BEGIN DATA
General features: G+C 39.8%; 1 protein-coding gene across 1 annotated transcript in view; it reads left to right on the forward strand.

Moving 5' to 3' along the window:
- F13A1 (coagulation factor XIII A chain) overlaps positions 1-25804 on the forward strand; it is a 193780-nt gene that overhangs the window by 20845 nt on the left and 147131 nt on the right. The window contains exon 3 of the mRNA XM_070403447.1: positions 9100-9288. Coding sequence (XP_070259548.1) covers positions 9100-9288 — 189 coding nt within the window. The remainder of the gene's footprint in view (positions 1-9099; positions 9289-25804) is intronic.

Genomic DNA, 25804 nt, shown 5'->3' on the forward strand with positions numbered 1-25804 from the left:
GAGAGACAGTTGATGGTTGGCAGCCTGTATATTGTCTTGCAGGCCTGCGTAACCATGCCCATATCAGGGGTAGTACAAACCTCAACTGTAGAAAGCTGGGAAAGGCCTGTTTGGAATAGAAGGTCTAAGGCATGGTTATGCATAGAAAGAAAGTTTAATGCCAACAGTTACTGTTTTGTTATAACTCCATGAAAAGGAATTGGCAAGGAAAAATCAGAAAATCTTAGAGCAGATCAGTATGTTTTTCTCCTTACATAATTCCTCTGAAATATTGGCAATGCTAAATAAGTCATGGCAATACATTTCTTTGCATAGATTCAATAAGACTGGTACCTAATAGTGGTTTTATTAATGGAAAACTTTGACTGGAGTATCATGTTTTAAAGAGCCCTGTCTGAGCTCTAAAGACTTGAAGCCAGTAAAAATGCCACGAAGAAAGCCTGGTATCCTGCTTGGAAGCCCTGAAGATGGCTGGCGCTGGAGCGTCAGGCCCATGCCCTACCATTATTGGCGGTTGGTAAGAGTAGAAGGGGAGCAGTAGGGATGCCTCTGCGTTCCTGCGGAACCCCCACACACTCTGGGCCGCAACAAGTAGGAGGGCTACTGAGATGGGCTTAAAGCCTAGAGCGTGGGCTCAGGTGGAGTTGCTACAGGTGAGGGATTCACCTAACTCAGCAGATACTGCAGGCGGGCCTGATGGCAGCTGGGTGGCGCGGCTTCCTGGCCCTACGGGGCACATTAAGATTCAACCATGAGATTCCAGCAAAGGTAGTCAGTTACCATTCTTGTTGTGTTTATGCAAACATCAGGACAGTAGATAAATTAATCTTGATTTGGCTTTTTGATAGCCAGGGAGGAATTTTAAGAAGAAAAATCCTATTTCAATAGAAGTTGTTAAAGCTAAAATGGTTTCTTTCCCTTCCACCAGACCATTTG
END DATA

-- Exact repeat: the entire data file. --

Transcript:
General features: G+C 39.8%; 1 protein-coding gene across 1 annotated transcript in view; it reads left to right on the forward strand.

Moving 5' to 3' along the window:
- F13A1 (coagulation factor XIII A chain) overlaps positions 1-25804 on the forward strand; it is a 193780-nt gene that overhangs the window by 20845 nt on the left and 147131 nt on the right. The window contains exon 3 of the mRNA XM_070403447.1: positions 9100-9288. Coding sequence (XP_070259548.1) covers positions 9100-9288 — 189 coding nt within the window. The remainder of the gene's footprint in view (positions 1-9099; positions 9289-25804) is intronic.

Genomic DNA, 25804 nt, shown 5'->3' on the forward strand with positions numbered 1-25804 from the left:
GAGAGACAGTTGATGGTTGGCAGCCTGTATATTGTCTTGCAGGCCTGCGTAACCATGCCCATATCAGGGGTAGTACAAACCTCAACTGTAGAAAGCTGGGAAAGGCCTGTTTGGAATAGAAGGTCTAAGGCATGGTTATGCATAGAAAGAAAGTTTAATGCCAACAGTTACTGTTTTGTTATAACTCCATGAAAAGGAATTGGCAAGGAAAAATCAGAAAATCTTAGAGCAGATCAGTATGTTTTTCTCCTTACATAATTCCTCTGAAATATTGGCAATGCTAAATAAGTCATGGCAATACATTTCTTTGCATAGATTCAATAAGACTGGTACCTAATAGTGGTTTTATTAATGGAAAACTTTGACTGGAGTATCATGTTTTAAAGAGCCCTGTCTGAGCTCTAAAGACTTGAAGCCAGTAAAAATGCCACGAAGAAAGCCTGGTATCCTGCTTGGAAGCCCTGAAGATGGCTGGCGCTGGAGCGTCAGGCCCATGCCCTACCATTATTGGCGGTTGGTAAGAGTAGAAGGGGAGCAGTAGGGATGCCTCTGCGTTCCTGCGGAACCCCCACACACTCTGGGCCGCAACAAGTAGGAGGGCTACTGAGATGGGCTTAAAGCCTAGAGCGTGGGCTCAGGTGGAGTTGCTACAGGTGAGGGATTCACCTAACTCAGCAGATACTGCAGGCGGGCCTGATGGCAGCTGGGTGGCGCGGCTTCCTGGCCCTACGGGGCACATTAAGATTCAACCATGAGATTCCAGCAAAGGTAGTCAGTTACCATTCTTGTTGTGTTTATGCAAACATCAGGACAGTAGATAAATTAATCTTGATTTGGCTTTTTGATAGCCAGGGAGGAATTTTAAGAAGAAAAATCCTATTTCAATAGAAGTTGTTAAAGCTAAAATGGTTTCTTTCCCTTCCACCAGACCATTTG